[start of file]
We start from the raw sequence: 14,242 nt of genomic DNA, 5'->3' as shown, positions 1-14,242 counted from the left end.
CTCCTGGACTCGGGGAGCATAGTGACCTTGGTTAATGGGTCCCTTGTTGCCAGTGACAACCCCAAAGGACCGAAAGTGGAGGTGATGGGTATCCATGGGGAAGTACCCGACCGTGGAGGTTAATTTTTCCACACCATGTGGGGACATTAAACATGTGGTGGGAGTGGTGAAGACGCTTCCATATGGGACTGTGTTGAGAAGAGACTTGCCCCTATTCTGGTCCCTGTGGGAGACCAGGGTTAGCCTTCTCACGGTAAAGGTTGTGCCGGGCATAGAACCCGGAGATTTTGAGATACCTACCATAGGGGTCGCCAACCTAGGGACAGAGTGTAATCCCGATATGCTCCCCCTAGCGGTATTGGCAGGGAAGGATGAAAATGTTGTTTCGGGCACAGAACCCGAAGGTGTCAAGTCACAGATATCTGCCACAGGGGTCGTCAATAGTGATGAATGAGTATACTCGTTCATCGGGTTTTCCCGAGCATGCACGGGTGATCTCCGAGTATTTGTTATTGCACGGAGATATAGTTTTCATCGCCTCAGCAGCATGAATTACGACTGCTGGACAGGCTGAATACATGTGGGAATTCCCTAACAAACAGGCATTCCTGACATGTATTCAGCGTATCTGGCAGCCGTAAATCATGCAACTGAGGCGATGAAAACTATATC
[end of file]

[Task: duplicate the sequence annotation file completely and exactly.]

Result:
We start from the raw sequence: 14,242 nt of genomic DNA, 5'->3' as shown, positions 1-14,242 counted from the left end.
CTCCTGGACTCGGGGAGCATAGTGACCTTGGTTAATGGGTCCCTTGTTGCCAGTGACAACCCCAAAGGACCGAAAGTGGAGGTGATGGGTATCCATGGGGAAGTACCCGACCGTGGAGGTTAATTTTTCCACACCATGTGGGGACATTAAACATGTGGTGGGAGTGGTGAAGACGCTTCCATATGGGACTGTGTTGAGAAGAGACTTGCCCCTATTCTGGTCCCTGTGGGAGACCAGGGTTAGCCTTCTCACGGTAAAGGTTGTGCCGGGCATAGAACCCGGAGATTTTGAGATACCTACCATAGGGGTCGCCAACCTAGGGACAGAGTGTAATCCCGATATGCTCCCCCTAGCGGTATTGGCAGGGAAGGATGAAAATGTTGTTTCGGGCACAGAACCCGAAGGTGTCAAGTCACAGATATCTGCCACAGGGGTCGTCAATAGTGATGAATGAGTATACTCGTTCATCGGGTTTTCCCGAGCATGCACGGGTGATCTCCGAGTATTTGTTATTGCACGGAGATATAGTTTTCATCGCCTCAGCAGCATGAATTACGACTGCTGGACAGGCTGAATACATGTGGGAATTCCCTAACAAACAGGCATTCCTGACATGTATTCAGCGTATCTGGCAGCCGTAAATCATGCAACTGAGGCGATGAAAACTATATC